Start-Up Spotlight: Bay Labs' AI Technology Paves Way To Retailer Echo Testing
In an effort to make cardiac imaging more accessible and to lead to more appropriate diagnosis of cardiac disease, Bay Labs Inc. is developing software algorithms designed to allow echocardiography to be performed by non-specialists in echo, including medical providers such as nurses and physician assistants. The backbone of the technology is artificial intelligence (AI), specifically deep-learning algorithms.
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Transcatheter aortic valve replacement pioneer Martin Leon discussed what is coming down the pike for technologies in the TAVR and heart valve device space at the recent Transcatheter Cardiovascular Therapeutics (TCT) conference in San Diego. Here is a run-down of what he highlighted, including AI-driven technologies that promise to improve patient access and outcomes. This is the first of a two-part series focusing on innovations in interventional cardiology.
The global market for diagnostic and guided interventional cardiology products is expected to reach $4.8bn by 2021, and is driven in large part by the rising elderly population and increasing burden of cardiovascular disease (CVD). Meddevicetracker expects that intracardiac echocardiography (ICE), guide wire-based intravascular stenosis assessment (FFR) and optical coherence tomography (OCT) systems will drive overall market growth, given their high demand, which is supported by clinical evidence needed to bring cost savings and improved outcomes. Physicians' preference for using noninvasive and minimally invasive diagnostic techniques in cases where results are inconclusive is also changing the landscape of innovation. In this feature, we'll take a closer look at the overall market and its regional perspective, the competitive landscape of the three fastest-growing segments ICE, FFR and OCT, and the latest emerging technologies, as well as provide insight into what physicians think of these technologies.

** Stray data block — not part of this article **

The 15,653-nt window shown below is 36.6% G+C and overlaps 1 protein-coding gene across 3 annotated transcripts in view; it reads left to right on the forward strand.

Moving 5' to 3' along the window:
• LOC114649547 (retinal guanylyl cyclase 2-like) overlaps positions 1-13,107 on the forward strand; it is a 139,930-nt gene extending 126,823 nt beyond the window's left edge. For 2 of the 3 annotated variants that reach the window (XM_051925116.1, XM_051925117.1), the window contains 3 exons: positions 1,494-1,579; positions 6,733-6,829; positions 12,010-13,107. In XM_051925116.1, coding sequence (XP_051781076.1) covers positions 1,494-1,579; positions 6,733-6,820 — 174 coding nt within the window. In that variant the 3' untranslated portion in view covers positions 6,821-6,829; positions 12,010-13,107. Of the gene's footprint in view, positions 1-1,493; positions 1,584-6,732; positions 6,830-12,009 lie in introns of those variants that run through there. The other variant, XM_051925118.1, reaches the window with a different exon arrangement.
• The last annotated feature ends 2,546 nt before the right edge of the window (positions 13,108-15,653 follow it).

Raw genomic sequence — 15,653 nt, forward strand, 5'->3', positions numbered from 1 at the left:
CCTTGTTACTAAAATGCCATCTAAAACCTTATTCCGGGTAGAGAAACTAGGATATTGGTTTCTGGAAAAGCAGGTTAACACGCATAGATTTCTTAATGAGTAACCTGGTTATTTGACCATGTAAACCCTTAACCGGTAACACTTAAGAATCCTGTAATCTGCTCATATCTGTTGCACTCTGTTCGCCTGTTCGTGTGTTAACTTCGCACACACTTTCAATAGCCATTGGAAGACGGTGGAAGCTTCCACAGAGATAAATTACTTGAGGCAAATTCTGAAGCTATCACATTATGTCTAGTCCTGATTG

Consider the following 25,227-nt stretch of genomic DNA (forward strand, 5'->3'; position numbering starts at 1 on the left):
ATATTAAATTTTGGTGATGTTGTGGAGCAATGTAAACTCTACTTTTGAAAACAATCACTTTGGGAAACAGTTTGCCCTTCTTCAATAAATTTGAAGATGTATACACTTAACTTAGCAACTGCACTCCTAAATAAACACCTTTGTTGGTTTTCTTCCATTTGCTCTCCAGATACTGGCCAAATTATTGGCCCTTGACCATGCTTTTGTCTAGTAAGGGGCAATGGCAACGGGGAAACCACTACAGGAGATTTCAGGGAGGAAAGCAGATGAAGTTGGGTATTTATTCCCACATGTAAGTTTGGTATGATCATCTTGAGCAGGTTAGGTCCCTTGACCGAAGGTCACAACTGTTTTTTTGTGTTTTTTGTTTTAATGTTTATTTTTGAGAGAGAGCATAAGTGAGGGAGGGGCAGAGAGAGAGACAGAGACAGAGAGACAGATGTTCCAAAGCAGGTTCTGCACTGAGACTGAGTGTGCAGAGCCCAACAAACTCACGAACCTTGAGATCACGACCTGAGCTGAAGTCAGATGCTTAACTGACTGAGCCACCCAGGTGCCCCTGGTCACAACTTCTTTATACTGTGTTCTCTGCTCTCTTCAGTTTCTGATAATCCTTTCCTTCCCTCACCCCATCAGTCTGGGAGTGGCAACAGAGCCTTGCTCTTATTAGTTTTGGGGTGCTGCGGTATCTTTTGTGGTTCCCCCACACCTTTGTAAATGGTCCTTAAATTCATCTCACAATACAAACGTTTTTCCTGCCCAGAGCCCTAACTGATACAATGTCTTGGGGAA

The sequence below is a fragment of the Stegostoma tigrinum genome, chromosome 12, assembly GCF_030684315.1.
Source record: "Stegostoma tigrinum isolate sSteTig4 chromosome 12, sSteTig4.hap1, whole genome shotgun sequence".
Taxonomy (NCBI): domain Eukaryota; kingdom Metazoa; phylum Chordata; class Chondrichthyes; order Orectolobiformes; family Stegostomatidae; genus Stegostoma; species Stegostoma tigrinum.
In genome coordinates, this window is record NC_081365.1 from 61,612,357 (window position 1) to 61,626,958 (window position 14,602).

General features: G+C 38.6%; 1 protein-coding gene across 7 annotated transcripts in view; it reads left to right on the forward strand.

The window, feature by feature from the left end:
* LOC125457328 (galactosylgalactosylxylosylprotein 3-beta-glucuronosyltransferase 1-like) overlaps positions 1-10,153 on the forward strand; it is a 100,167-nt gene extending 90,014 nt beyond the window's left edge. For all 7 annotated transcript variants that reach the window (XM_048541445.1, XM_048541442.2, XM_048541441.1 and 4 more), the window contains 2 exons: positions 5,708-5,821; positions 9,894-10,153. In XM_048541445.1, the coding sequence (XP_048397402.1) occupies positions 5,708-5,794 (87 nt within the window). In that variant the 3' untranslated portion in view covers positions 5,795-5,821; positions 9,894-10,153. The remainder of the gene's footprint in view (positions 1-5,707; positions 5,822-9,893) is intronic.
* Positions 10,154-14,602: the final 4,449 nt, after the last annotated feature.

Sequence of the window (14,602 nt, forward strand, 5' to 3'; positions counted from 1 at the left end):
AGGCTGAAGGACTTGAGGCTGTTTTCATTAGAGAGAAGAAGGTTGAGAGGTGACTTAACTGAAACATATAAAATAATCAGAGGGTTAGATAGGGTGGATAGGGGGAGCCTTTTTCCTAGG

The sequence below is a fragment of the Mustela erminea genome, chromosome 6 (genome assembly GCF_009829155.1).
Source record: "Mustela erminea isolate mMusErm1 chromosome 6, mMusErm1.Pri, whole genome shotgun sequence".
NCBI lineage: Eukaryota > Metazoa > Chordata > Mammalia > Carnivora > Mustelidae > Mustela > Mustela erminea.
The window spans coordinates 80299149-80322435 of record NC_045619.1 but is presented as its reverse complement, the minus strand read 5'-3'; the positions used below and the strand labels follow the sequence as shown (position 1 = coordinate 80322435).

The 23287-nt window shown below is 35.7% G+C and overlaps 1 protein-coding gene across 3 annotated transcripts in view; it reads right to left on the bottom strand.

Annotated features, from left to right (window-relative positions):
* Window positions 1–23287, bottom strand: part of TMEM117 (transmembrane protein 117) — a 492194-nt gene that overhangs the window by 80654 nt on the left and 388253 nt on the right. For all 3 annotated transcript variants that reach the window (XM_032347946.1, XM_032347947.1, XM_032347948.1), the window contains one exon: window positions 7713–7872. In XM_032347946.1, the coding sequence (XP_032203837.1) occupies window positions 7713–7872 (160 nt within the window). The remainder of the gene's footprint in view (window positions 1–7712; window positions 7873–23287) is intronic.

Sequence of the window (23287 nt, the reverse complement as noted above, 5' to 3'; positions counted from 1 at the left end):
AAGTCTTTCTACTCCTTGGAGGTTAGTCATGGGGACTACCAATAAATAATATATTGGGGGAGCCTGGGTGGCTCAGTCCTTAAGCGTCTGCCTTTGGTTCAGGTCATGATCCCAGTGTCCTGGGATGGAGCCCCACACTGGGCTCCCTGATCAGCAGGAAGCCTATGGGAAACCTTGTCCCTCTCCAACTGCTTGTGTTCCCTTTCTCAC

Israeli-based start-up Tyto Care markets TytoHome, a device that allows consumers to check their ears, breathing and temperature from home and share the findings with a clinician for remote diagnosis.